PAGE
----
A nasal swab sample was taken from the passengers on the day of hospitalization and then every 3 days. The last nasal swab was performed on the day of discharge. The quarantine was terminated for the passengers who did not have coronavirus in swab samples and who did not develop disease findings and fever.

The Non-Invasive Ethics Committee of the University of Health Sciences approved our study with number 2020/93, date: 25.02.2020.


A total of 42 people were transported from the city of Wuhan to Turkey. Among them, 27 were citizens of Turkey, six were citizens of Azerbaijan, four were dual citizens of China and Turkey, three were citizens of Georgia, one was a citizen of Bulgaria, and one was a citizen of Albania. While 22 of the transported individuals were male, 20 were female. The mean age was 30.1±10.6 years.

The transported passengers did not have serious comorbidities. While one passenger had diabetes mellitus and hypothyroidism, one had rheumatoid arthritis, and another had diabetes mellitus and chronic gastritis.

The vital findings of the passengers were normal (Table 1).


The rapid spread of COVID-19 is likely to be driven by the phenomenon of superspreading. Superspreading describes heightened transmission of a disease to at least eight contacts and has been observed for several infectious diseases including Severe acute respiratory syndrome, Middle East respiratory syndrome and influenza. Another reason for the rapid spread of COVID-19 is that modern air travel allows passengers to traverse the globe in less than a day (9). Thus, Turkey blocked all flights from China. However, a special transport flight was organized because Turks living in China wanted to return to Turkey.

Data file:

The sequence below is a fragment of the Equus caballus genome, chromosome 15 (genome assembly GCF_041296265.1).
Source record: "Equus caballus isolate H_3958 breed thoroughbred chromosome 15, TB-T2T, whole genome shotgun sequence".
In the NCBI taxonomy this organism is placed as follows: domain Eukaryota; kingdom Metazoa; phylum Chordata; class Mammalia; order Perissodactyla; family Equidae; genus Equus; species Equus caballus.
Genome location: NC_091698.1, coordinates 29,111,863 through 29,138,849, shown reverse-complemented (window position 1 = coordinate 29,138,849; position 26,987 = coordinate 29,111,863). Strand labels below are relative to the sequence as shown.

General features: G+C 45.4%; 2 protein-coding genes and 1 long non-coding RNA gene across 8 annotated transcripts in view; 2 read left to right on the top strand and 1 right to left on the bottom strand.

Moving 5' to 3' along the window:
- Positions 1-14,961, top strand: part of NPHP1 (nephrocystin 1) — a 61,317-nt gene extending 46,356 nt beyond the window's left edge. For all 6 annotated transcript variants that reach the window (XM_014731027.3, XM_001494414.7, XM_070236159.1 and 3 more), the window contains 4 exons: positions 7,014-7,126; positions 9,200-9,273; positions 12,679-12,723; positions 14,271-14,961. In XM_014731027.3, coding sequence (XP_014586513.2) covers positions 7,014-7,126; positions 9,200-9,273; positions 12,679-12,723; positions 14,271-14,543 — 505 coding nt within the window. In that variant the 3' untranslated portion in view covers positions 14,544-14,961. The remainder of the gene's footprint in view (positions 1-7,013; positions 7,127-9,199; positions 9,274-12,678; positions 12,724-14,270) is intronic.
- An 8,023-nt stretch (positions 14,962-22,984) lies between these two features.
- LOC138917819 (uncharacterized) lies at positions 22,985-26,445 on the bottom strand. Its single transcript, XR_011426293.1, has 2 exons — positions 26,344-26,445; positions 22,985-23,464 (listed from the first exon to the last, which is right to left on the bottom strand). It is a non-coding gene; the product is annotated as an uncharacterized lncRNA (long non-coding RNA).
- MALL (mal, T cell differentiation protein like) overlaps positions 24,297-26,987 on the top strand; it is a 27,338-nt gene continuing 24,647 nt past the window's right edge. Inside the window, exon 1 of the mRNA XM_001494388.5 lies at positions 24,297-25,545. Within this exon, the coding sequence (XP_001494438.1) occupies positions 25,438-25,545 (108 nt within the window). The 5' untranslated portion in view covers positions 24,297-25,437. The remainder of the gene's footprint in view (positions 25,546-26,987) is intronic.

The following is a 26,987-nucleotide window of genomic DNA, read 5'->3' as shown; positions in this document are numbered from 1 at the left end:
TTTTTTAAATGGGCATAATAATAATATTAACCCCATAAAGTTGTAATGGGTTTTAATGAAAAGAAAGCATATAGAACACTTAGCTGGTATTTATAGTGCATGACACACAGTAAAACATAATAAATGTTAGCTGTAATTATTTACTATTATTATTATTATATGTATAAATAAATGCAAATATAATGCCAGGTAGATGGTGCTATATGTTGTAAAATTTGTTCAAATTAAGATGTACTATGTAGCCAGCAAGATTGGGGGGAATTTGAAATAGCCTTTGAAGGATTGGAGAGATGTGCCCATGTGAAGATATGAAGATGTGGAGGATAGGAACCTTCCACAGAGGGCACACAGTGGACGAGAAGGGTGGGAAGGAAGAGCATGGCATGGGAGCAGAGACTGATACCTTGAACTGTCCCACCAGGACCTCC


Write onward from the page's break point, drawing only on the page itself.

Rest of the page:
Emergency medical services (EMS) play a vital role in responding to requests for assistance, triaging patients, and providing emergency medical treatment and transport for ill persons. Unlike patient care in the controlled environment of a healthcare facility, care and transport by EMS present unique challenges because of the nature of the setting, enclosed space during transport, frequent need for rapid medical decision-making, interventions with limited information, and a varying range of patient acuity and jurisdictional healthcare resources (10). In this study, however, operational planning was performed in the early period, the personnel were informed, and necessary measures were taken.